Limits...
Experience-based virtual training system for knee arthroscopic inspection.

Lyu SR, Lin YK, Huang ST, Yau HT - Biomed Eng Online (2013)

Bottom Line: Arthroscopic surgical training is inherently difficult due to limited visibility, reduced motion freedom and non-intuitive hand-eye coordination.From our experiment, the force guidance can efficiently shorten the learning curve of novice trainees.Through such system, novice trainees can efficiently develop required surgical skills by the virtual and haptic guidance from an experienced surgeon.

View Article: PubMed Central - HTML - PubMed

Affiliation: Joint Center, Tzu-Chi Dalin General Hospital, Chia-yi, Taiwan, ROC.

ABSTRACT

Background: Arthroscopic surgical training is inherently difficult due to limited visibility, reduced motion freedom and non-intuitive hand-eye coordination. Traditional training methods as well as virtual reality approach lack the direct guidance of an experienced physician.

Methods: This paper presents an experience-based arthroscopic training simulator that integrates motion tracking with a haptic device to record and reproduce the complex trajectory of an arthroscopic inspection procedure. Optimal arthroscopic operations depend on much practice because the knee joint space is narrow and the anatomic structures are complex. The trajectory of the arthroscope from the experienced surgeon can be captured during the clinical treatment. Then a haptic device is used to guide the trainees in the virtual environment to follow the trajectory.

Results: In this paper, an experiment for the eight subjects' performance of arthroscopic inspection on the same simulator was done with and without the force guidance. The experiment reveals that most subjects' performances are better after they repeated the same inspection five times. Furthermore, most subjects' performances with the force guidance are better than those without the force guidance. In the experiment, the average error with the force guidance is 33.01% lower than that without the force guidance. The operation time with the force guidance is 14.95% less than that without the force guidance.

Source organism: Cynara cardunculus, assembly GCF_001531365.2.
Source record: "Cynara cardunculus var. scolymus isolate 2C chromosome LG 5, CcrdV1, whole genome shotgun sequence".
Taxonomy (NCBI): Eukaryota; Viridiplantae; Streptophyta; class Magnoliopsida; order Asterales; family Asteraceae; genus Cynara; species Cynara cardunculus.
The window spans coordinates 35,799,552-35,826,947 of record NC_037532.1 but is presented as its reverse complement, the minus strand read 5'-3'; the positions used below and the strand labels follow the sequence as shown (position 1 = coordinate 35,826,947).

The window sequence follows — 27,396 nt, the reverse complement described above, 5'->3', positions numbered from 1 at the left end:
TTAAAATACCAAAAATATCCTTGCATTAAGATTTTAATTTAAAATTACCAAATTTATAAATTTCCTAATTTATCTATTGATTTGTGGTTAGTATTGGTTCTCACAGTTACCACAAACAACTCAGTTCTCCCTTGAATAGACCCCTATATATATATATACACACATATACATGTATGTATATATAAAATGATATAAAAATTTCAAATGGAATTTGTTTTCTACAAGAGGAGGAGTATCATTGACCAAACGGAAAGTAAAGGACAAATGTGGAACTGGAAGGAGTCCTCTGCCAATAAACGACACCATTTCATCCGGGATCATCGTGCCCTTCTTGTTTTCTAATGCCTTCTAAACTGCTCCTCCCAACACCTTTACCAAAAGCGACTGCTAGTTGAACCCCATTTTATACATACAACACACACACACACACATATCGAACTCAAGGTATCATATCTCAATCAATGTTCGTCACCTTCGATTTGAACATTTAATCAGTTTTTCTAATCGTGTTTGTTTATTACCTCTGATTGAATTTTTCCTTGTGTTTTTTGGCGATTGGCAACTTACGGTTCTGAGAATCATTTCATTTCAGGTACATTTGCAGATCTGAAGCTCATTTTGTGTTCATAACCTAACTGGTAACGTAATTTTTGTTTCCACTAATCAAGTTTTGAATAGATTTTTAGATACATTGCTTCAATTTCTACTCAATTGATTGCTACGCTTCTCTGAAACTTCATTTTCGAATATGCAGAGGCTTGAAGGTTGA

Conclusions: We develop a novel virtual knee arthroscopic training system with virtual and haptic guidance. Compared to traditional VR training system that only has a single play-script based on a virtual model, the proposed system can track and reproduce real-life arthroscopic procedures and create a useful training database. From our experiment, the force guidance can efficiently shorten the learning curve of novice trainees. Through such system, novice trainees can efficiently develop required surgical skills by the virtual and haptic guidance from an experienced surgeon.

Show MeSH
The flowchart of the motion tracking.
© Copyright Policy - open-access
Related In: Results  -  Collection

License
getmorefigures.php?uid=PMC3716927&req=5

Figure 5: The flowchart of the motion tracking.

Mentions: The flowchart for computing the trajectory is shown in FigureĀ 5. Initially, there is a specific marker whose size is known and there are two CCDs (Charge-Coupled Device) in the proposed system. The proposed system can record the left and right frames in 30 frames per second at the same time. Then, the specific marker is used to detect the marker in these frames. During the detection for the specific marker, there are three kinds of conditions. First, the marker is detected in the left CCD frame and then the current trajectory can be obtained. Second, if the marker is not detected in the left CCD frame, the other detection in the right CCD frame can be executed to find the specific marker. If the marker is detected, the current trajectory computed can also be obtained by the transformation from Eq. (2). Third, if the marker cannot be detected from the left and right CCD frames, the current trajectory will be replaced by the previous trajectory. Finally, all trajectories in all frames can be recorded.